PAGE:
Yes, I remember the "If microsoft built cars...." quips/jokes. Have we got to that reality yet?

Regards, SD..


Whatever you do then, don't buy a Tesla then. It's the wrong car for you. It's basically a computerised electric skateboard and the software changes frequently.

Similarly, if you are into software and buy a Tesla then be prepared to be frustrated by the, apparently small, software tweaks that would make a real difference to your drive and haven't yet been implemented. You'll be hanging on every software update to see what treats it brings. The car drives beautifully and is a great place too be for a few hours each day. Much of the UI is a distraction though.
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By eltonioni
#1731912
Leodisflyer wrote:
eltonioni wrote:Am I alone in wondering if such acceleration should be available to anyone and everyone who steps out of a diesel Mondeo and into an EV in the next few years?

Some kind of legislative restriction seems likely (responsible?) and of course it's immediately available via a mere OTA update.... PING and you're slow. Probably best to make hay now, it might not last long.


You mean like "valet mode" and "chill mode" on a Tesla? Use of these is not monitored by insurance companies - yet. Valet mode can be set remotely via your app.

Acceleration isn't really a "problem". You tap the accelerator and you're at your chosen speed - as long as you lift off quickly enough. There are a lot of safety aids that hep prevent collisions and the handling on corners is good and should keep many out of trouble. The car (Model 3) is heavy though - just under 4100lb empty in the long range and performance versions. It doesn't feel it when you drive it, quite the opposite most of the time, but I wouldn't want to try and find the limits on ice.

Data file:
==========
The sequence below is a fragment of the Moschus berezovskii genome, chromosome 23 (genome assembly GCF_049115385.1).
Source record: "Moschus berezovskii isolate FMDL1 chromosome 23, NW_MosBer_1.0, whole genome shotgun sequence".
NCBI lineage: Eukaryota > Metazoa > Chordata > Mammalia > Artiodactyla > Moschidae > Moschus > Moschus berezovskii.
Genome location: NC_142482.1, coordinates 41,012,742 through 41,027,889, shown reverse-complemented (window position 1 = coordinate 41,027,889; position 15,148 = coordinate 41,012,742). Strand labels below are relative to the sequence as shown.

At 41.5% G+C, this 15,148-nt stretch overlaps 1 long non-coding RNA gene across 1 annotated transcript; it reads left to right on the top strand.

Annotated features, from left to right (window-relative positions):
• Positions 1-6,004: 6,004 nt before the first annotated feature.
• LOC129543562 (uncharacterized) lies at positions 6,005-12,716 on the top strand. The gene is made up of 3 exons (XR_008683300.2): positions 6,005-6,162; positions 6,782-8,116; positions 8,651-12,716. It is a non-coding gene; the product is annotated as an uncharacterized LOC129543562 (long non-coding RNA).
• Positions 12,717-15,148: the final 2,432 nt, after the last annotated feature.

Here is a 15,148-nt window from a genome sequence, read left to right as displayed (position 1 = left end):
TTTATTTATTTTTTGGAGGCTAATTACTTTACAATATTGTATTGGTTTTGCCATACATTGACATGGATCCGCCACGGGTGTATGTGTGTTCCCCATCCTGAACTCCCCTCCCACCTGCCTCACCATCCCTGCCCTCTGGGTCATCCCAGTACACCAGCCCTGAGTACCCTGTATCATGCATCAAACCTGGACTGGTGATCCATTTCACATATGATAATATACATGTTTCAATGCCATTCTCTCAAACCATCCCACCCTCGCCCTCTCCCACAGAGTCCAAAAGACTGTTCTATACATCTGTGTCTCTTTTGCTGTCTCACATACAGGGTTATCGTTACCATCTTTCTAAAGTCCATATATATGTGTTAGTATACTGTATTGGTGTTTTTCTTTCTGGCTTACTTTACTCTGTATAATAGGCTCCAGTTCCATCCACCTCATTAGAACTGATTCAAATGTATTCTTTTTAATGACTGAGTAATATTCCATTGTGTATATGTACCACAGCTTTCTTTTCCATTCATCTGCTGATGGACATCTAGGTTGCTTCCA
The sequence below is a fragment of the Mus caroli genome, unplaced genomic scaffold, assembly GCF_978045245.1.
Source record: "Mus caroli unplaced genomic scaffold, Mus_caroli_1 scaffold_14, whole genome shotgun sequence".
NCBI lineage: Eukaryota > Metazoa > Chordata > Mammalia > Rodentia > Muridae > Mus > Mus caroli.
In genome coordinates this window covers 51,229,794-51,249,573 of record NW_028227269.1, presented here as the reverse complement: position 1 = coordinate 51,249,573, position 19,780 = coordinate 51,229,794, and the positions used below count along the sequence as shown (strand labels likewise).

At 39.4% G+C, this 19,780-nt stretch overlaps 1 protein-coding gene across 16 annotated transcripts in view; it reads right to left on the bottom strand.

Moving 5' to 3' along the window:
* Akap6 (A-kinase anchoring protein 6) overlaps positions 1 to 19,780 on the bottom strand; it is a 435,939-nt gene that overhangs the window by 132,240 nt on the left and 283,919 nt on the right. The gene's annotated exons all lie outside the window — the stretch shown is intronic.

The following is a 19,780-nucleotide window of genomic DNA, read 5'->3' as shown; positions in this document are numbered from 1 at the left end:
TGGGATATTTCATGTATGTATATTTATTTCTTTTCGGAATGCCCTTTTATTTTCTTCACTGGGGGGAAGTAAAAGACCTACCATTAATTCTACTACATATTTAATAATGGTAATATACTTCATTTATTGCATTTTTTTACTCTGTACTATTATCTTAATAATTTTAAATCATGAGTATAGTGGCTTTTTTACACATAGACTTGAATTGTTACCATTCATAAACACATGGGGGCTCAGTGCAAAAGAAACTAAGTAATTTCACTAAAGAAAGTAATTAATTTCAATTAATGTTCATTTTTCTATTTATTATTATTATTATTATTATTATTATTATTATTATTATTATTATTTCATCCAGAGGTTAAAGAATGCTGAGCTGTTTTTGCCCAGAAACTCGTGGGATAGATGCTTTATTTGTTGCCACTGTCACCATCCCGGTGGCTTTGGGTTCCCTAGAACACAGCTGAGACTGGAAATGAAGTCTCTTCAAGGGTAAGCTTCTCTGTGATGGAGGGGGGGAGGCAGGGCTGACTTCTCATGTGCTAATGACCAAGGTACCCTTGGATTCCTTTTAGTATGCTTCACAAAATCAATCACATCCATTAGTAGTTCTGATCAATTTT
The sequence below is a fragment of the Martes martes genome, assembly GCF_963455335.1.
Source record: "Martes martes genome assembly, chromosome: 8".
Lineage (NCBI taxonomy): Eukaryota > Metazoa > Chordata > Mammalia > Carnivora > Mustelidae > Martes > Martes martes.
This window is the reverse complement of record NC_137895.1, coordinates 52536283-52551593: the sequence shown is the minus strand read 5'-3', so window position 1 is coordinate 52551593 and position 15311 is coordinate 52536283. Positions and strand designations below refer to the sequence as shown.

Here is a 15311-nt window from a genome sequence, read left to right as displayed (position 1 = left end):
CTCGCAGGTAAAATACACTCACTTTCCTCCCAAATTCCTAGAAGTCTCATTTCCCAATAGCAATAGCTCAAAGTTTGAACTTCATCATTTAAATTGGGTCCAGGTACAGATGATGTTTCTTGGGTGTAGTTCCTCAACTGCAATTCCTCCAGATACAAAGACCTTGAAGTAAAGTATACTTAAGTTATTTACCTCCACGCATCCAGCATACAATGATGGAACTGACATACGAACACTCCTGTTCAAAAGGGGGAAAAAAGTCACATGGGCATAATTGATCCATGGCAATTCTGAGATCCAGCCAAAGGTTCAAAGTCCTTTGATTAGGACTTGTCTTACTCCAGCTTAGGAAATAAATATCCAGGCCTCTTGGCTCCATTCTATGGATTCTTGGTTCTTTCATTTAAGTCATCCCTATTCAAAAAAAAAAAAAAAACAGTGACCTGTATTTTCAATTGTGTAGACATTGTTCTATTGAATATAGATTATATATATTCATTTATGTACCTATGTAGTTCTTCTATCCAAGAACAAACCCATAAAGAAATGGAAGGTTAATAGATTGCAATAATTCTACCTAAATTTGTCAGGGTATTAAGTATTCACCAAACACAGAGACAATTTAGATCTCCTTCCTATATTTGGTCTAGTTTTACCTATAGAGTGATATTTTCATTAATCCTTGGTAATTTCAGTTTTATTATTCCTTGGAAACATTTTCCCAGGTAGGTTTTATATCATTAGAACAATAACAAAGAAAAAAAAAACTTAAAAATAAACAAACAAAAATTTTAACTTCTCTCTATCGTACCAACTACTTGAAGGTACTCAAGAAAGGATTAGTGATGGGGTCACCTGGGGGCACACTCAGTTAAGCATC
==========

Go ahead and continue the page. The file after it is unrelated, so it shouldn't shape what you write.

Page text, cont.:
I was more thinking that most cars are faster than most driver's brains. EVs even more so.


https://www.theverge.com/2019/11/24/209 ... -elon-musk
"Tesla has already received 146,000 pre-orders for its divisive Cybertruck"

That's a lot of 12 year olds with dad's credit card. I mean, just look at it.
By Colonel Panic
#1745564
Leodisflyer wrote:Powerwall technology might suit you @johnm . Big battery in the house, charge it at 5p/unit at night and then use it during the day and evening. Normally marketed to go with solar panels, Eventually BEVs may also be used to help smooth demand on the grid by feeding back in. The times of day when people are not in their cars, in part, coincides with when power is needed elsewhere

With Storm Ciara due overnight, we received an alert yesterday evening saying that our recently installed Powerwall was going in to Storm Watch mode for the first time; as it was only 23% full, the system automatically started to charge it (ie didn't wait until the off-peak period) so that should the network power go down we could use it as a backup. This morning, despite the battery being full we were still importing power for general use, so it obviously plans to keep it full until the risk of an outage recedes. Quite cool really 8)

Image
By Leodisflyer
#1746759
Going to have to get one of these. One person I know had ideas some years ago about where the technology would take us and now he’s living it. Combination of Powerwall, solar, Tesla, cheap overnight electricity and an intelligent charge lead. Overall he’s doing very well indeed with his electricity usage and costs.

I hadn’t realised the Powerwall adds that level of intelligence. I’ll share your anecdote with him @Colonel Panic .
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By PaulB
#1746785
What sort of ball park figure are we talking about for a PowerWall?

Also, Tesla have clearly put a lot of effort into providing a high speed charge infrastructure for their car users. The underground infrastructure must already bee there so are the other companies just slow off the mark?

I also recall reading that superheat chargers may have "power wall" type batteries incorporated to even the demand on the grid and reduce the need for expensive cable laying. Is any of that happening?